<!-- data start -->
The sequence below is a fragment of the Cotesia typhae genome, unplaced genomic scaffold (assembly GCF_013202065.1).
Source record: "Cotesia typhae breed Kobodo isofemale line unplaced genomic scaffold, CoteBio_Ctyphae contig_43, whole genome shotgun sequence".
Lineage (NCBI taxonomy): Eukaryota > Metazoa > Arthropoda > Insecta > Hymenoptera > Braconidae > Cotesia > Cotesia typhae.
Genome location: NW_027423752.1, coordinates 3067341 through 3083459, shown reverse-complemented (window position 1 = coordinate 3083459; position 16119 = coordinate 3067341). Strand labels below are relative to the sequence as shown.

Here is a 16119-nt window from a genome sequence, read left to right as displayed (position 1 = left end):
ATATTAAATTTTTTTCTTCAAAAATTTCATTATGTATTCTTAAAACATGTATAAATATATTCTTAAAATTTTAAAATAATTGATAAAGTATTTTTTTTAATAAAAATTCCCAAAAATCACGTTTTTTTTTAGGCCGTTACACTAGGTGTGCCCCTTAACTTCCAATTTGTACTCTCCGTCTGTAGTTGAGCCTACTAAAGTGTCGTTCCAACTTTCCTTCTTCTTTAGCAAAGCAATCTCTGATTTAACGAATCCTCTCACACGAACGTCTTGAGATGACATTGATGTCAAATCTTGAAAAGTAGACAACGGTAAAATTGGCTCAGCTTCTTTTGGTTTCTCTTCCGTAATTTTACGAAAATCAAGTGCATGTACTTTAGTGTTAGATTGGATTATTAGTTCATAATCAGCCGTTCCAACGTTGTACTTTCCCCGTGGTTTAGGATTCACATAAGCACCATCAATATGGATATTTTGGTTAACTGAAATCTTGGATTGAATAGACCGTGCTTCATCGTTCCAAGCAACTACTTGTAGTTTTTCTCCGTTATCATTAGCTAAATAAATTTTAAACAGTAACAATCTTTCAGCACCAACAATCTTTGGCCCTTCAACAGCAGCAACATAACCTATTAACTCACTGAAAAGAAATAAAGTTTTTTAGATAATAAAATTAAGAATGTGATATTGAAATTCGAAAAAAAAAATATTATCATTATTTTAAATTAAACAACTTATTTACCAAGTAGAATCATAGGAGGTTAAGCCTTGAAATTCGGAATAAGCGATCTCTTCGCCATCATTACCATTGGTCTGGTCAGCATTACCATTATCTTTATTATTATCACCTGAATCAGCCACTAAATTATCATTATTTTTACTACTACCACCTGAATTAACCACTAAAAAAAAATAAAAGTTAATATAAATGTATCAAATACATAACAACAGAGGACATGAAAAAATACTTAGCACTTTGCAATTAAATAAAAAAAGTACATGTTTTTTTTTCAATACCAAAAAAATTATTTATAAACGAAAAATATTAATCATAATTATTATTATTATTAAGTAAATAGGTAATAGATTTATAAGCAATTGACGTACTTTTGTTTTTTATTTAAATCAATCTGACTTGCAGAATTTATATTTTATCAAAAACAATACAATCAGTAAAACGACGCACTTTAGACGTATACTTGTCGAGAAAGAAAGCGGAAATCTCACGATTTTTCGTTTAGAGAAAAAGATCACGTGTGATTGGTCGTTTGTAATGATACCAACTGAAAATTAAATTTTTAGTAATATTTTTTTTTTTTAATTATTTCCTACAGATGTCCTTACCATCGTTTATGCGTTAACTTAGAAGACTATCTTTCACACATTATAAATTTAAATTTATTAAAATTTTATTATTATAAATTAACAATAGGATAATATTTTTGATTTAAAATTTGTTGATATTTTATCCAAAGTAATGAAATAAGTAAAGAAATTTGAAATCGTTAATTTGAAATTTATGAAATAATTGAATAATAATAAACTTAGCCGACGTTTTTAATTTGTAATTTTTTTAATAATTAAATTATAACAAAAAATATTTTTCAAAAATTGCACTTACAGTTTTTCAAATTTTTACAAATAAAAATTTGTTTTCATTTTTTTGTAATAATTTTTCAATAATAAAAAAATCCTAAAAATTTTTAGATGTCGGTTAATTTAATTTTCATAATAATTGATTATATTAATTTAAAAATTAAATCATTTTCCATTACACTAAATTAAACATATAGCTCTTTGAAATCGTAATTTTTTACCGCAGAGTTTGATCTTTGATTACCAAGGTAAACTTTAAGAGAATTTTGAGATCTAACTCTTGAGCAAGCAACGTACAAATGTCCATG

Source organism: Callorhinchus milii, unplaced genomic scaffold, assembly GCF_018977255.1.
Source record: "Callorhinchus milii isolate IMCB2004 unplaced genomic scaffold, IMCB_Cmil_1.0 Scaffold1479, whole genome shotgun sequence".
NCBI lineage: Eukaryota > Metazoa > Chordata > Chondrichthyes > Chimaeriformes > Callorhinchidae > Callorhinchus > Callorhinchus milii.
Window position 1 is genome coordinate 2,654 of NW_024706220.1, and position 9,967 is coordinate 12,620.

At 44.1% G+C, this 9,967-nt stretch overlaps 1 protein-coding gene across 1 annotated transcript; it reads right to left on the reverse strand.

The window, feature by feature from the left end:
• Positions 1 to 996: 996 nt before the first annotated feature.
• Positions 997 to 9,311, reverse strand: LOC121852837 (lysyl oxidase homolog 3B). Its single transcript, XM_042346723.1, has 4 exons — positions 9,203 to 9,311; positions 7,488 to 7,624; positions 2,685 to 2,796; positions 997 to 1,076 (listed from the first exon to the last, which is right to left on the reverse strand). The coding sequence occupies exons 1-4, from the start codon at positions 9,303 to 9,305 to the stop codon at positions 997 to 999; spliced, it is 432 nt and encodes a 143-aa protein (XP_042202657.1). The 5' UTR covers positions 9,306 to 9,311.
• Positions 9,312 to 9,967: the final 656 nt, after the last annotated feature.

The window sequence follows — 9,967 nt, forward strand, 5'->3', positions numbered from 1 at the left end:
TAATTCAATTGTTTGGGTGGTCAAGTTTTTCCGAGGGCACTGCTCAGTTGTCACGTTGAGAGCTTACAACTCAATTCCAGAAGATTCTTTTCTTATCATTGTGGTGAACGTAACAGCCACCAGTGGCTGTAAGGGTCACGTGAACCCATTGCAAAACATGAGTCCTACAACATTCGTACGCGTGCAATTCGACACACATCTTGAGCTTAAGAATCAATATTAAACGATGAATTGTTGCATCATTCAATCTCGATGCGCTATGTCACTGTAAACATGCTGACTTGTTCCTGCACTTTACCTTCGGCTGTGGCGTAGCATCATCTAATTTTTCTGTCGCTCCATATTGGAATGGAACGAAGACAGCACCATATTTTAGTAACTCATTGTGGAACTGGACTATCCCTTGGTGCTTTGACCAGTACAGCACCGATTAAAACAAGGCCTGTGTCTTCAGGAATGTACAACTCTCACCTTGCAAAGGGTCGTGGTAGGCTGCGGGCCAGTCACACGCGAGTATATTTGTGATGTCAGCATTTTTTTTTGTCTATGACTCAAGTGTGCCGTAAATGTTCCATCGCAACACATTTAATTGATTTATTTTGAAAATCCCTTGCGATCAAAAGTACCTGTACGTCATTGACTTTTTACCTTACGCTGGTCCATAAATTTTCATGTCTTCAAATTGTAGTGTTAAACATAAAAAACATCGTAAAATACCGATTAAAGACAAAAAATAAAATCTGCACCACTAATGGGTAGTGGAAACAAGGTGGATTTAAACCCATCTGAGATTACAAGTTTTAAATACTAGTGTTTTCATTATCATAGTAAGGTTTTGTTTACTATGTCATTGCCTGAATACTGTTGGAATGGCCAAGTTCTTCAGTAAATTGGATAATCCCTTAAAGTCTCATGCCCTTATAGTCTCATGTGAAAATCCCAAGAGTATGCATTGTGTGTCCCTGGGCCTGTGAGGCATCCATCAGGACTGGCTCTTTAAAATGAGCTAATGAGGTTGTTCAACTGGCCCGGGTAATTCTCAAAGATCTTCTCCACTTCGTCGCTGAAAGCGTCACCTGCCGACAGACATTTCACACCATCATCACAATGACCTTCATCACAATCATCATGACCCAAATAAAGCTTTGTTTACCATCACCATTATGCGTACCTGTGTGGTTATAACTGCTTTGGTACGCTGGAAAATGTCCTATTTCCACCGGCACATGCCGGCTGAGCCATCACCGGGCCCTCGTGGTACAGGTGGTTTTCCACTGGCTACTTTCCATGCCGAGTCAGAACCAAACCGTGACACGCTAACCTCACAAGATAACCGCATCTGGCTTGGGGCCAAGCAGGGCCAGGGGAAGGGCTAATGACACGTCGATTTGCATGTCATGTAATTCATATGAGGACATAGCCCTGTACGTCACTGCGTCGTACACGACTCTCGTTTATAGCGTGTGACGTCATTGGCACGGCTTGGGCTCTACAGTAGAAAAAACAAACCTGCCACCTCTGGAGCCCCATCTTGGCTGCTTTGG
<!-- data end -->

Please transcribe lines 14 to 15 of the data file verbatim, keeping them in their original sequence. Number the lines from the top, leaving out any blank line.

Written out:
• Positions 997 to 9,311, reverse strand: LOC121852837 (lysyl oxidase homolog 3B). Its single transcript, XM_042346723.1, has 4 exons — positions 9,203 to 9,311; positions 7,488 to 7,624; positions 2,685 to 2,796; positions 997 to 1,076 (listed from the first exon to the last, which is right to left on the reverse strand). The coding sequence occupies exons 1-4, from the start codon at positions 9,303 to 9,305 to the stop codon at positions 997 to 999; spliced, it is 432 nt and encodes a 143-aa protein (XP_042202657.1). The 5' UTR covers positions 9,306 to 9,311.
• Positions 9,312 to 9,967: the final 656 nt, after the last annotated feature.